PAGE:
Flea Season for Dogs: Everything You Need To Know
Fleas can be found infesting both dogs and cats. But you don’t have to own a pet to suffer from these nasty parasites. Active flea seasons are very common, and they will come along at various times of the year. However, the flea season in your area will entirely depend on where you live.
Despite this, winter is probably the safest period. Fleas don’t like the cold and will only be active during the hot and humid summer and spring months. Fleas can, however, stay dormant for months during winter. They will not manifest themselves, but it doesn’t mean they are not there. The pests will just buy their time, and once the cold months are over, they will pounce without warning.
There are two main conditions that create a thriving environment for fleas – humidity and temperature. The warm weather often signals the beginning of flea season. As a matter of fact, when you look at the flea season map, you will notice that in all northern US states, fleas come out in early spring. The pests will stick around for months until late fall. As the cold temperature starts to set in, adult fleas that are still left over from the hot and humid months will start to die. This normally takes a few days.
However, the larvae and the eggs are a little resilient. They can easily survive the cold winter by going dormant. Once the temperature conditions improve, the eggs will start to hatch again. It is also important to note that, while fleas thrive in warmer climates, they will not survive in areas with extremely high temperatures.
In case you already have an infestation at home, you can deal with it by washing your pet’s bedding on the hot cycle. Make sure you’ve also dried the bedding on the hot settings. The temperatures will easily kill the fleas and the eggs. In addition to the temperatures, fleas will need a lot of humidity to advance their life cycle. An average humidity of about 70% will be perfect for them. Without this, it will be impossible for the eggs to hatch and develop into full-sized mature fleas.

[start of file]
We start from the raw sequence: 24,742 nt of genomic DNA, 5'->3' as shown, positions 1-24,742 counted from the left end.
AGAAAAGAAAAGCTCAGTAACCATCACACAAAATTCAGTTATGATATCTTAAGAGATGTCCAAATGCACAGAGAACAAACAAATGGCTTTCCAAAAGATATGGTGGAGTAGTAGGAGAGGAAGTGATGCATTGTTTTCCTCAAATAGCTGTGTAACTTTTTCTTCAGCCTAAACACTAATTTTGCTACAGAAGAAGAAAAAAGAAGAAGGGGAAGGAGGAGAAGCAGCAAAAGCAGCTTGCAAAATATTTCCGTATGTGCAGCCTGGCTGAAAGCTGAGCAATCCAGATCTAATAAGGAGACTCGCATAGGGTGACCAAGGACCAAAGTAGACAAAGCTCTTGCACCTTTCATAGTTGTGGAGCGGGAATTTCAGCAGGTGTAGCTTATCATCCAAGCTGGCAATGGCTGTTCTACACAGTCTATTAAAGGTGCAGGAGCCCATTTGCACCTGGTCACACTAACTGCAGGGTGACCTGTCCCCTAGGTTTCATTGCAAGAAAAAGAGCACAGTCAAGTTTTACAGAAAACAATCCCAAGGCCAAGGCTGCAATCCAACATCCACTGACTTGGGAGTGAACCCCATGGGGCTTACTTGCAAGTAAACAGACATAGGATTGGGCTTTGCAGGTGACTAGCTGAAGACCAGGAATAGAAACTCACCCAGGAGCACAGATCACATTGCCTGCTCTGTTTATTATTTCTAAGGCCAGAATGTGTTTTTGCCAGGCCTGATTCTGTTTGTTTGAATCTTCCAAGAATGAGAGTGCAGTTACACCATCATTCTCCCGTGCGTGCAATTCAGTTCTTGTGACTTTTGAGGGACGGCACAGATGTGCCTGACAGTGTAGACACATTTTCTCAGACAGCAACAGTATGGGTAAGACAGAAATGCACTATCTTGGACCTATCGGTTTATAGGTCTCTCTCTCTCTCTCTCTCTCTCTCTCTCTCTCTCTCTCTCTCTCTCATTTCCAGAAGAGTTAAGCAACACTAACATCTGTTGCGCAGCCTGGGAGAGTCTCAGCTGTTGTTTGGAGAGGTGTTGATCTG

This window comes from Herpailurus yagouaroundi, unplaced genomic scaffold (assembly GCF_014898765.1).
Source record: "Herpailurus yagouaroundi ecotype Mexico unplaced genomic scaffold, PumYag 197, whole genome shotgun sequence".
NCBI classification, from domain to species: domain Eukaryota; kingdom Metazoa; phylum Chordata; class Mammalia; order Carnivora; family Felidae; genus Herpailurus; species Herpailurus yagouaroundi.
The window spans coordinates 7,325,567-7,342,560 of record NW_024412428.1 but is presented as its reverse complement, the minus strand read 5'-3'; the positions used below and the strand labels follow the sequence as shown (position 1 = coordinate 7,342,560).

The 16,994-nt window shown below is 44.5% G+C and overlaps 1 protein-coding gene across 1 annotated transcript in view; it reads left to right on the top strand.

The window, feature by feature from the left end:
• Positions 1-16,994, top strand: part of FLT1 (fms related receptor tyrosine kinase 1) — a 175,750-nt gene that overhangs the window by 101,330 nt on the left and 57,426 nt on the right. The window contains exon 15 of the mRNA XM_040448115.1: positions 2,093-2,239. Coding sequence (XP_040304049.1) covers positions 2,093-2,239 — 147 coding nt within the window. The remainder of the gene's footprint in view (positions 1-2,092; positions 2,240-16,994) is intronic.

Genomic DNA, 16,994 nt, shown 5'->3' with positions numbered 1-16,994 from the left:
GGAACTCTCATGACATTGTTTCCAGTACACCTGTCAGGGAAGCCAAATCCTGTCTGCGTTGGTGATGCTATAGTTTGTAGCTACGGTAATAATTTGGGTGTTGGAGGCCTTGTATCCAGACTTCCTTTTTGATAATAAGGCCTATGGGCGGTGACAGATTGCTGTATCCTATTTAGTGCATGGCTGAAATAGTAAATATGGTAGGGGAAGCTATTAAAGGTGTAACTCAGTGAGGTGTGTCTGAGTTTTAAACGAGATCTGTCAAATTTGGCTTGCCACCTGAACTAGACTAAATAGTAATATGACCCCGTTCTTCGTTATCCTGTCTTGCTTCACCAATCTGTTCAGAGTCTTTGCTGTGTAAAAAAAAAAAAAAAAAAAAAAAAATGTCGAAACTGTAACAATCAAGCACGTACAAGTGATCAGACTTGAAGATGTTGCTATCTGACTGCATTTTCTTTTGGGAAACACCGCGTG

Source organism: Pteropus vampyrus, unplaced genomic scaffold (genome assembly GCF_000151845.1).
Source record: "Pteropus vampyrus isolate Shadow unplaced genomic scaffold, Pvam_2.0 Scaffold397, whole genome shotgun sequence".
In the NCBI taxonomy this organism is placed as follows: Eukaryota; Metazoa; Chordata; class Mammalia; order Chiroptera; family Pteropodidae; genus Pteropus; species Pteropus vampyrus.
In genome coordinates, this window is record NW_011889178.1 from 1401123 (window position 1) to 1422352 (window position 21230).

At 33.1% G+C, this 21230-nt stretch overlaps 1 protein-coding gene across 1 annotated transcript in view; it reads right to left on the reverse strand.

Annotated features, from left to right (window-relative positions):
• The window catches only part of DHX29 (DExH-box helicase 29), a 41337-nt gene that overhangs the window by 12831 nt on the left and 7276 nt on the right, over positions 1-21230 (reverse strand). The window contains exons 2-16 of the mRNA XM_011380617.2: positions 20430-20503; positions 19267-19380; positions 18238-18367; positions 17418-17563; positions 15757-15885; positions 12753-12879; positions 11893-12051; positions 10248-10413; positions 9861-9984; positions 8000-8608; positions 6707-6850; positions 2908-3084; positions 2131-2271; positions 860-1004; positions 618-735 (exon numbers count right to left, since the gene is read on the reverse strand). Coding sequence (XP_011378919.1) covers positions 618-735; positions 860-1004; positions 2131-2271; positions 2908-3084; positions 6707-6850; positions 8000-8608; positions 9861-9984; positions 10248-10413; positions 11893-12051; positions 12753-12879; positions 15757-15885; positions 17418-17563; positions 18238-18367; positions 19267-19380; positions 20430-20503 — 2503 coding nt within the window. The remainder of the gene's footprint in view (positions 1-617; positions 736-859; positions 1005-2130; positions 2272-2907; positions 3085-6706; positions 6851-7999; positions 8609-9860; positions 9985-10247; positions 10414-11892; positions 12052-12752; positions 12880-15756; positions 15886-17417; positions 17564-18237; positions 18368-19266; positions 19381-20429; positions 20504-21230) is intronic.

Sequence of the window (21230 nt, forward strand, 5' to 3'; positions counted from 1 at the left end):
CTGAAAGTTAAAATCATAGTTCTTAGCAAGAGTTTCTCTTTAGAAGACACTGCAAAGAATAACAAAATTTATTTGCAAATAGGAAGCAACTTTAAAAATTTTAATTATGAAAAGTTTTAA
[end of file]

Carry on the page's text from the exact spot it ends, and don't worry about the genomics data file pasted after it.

Fleas have a total of four stages in their life cycles. The life cycle starts as soon as the adult female lays eggs.
Here is a basic breakdown of this cycle:
Eggs are laid by adult females. Fleas can actually lay between 4-8 eggs at a go. The eggs are often laid on the host animal like your dog or cat.
The eggs laid by female fleas will develop in a few days into larvae. The larvae will develop on the same place the eggs were laid. They will feed on any organic material they can find on the host’s body, including dead skin and adult flea feces.
The larvae will then grow and form a cocoon. The cocoons will then hatch into an adult flea. However, this does not happen automatically. The surrounding conditions have to be ideal for the pupa to develop into a flea.
Adult fleas will emerge from the cocoon when the environmental conditions are right. The adult flea will jump directly on the host and the life cycle will begin all over again. If this is not controlled, the infestation will become very severe in a few weeks.
If you happen to reside in areas with warm weather, there will always be a risk of flea infestation even if your dog spends just a few hours outside. In that case, you need to take preventative measures. You can consult with your vet about possible prevention solutions such as dog flea collars.